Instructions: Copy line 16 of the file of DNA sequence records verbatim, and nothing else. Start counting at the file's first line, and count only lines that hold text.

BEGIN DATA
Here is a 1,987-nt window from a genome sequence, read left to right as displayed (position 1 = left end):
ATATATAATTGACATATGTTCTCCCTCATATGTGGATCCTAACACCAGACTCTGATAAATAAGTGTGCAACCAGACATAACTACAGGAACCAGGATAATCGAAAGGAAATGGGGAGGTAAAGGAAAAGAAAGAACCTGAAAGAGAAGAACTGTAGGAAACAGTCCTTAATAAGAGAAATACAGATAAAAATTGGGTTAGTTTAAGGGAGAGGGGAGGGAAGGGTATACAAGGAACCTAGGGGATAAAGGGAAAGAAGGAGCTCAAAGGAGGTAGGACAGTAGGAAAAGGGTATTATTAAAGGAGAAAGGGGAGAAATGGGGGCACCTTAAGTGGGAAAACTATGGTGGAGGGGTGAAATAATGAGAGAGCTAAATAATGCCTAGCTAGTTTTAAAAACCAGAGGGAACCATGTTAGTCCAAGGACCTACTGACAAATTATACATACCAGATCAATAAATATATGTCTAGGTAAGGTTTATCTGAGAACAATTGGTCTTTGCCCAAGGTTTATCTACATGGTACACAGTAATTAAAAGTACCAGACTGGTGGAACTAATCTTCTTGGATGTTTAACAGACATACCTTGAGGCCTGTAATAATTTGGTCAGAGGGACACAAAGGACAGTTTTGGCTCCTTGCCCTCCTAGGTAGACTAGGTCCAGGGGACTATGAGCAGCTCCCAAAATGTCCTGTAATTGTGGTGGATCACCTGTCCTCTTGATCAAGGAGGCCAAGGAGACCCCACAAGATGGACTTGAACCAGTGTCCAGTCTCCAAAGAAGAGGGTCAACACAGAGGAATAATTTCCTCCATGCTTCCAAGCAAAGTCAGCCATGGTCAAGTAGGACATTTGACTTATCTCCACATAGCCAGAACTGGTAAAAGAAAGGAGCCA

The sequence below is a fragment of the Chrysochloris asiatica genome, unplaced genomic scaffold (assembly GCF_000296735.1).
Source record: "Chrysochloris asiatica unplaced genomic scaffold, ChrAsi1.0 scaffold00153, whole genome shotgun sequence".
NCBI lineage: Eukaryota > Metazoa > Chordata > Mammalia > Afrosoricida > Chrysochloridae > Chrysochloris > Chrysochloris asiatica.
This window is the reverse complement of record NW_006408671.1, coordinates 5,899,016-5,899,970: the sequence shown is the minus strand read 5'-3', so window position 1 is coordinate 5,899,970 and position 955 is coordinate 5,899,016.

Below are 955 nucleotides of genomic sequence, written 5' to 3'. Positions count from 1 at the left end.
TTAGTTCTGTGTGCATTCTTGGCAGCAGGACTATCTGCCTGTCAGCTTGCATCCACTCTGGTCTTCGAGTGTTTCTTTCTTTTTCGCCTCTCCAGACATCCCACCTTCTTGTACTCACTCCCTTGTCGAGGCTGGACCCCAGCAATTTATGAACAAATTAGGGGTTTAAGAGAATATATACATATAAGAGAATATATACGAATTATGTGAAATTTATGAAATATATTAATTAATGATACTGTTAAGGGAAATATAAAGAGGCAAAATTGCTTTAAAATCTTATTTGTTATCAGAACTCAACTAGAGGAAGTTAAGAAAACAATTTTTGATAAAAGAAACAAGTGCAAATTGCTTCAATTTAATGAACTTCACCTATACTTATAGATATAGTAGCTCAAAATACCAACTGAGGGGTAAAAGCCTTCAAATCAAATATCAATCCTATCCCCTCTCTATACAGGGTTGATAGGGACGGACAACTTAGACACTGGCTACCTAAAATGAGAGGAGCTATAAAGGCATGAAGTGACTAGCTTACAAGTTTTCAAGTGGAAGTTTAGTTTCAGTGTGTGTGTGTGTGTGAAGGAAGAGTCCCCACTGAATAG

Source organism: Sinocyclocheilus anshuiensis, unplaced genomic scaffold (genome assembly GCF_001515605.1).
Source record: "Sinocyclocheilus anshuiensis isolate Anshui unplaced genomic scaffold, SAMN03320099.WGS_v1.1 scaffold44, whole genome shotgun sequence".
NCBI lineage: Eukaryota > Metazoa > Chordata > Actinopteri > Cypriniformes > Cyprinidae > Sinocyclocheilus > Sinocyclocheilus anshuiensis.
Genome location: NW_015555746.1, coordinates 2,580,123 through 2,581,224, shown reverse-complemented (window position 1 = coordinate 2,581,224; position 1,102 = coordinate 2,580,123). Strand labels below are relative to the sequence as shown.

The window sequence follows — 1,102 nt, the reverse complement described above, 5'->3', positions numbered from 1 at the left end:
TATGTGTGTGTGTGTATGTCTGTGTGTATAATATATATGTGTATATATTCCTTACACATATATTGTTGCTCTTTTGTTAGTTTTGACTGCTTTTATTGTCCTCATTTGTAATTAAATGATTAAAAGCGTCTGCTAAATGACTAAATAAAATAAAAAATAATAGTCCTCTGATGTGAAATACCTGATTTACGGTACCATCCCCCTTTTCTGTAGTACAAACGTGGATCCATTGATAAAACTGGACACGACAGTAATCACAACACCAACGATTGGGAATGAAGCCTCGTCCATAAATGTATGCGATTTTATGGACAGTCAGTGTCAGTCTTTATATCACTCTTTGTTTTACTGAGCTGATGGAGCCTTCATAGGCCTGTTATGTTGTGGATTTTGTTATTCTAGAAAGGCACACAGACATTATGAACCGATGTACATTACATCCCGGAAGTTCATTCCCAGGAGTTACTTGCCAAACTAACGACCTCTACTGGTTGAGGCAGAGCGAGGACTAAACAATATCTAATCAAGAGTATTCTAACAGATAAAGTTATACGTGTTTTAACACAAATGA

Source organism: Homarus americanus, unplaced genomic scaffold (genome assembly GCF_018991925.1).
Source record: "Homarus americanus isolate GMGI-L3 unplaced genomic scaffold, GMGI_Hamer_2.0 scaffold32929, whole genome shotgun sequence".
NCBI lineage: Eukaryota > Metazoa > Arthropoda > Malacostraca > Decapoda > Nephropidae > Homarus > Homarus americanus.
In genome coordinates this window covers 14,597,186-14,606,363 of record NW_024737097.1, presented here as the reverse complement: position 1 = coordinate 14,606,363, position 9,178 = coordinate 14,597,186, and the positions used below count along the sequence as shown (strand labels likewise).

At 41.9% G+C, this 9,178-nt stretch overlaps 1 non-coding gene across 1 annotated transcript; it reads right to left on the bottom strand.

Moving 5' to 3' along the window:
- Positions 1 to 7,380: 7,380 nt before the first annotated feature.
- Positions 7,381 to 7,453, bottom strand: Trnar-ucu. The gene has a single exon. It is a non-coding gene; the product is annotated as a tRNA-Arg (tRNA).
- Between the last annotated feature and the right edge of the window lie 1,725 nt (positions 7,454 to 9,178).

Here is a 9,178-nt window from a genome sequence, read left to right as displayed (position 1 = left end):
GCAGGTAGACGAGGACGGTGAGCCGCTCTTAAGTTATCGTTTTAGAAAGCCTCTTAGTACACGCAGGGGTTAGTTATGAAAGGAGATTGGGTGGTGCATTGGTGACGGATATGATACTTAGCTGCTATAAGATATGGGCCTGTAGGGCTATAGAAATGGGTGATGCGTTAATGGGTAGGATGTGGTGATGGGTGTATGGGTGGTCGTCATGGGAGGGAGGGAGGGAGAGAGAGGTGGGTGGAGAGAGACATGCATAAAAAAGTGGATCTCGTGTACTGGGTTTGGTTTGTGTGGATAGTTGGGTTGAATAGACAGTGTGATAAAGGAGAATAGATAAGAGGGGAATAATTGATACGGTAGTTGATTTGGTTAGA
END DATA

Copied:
Source record: "Homarus americanus isolate GMGI-L3 unplaced genomic scaffold, GMGI_Hamer_2.0 scaffold32929, whole genome shotgun sequence".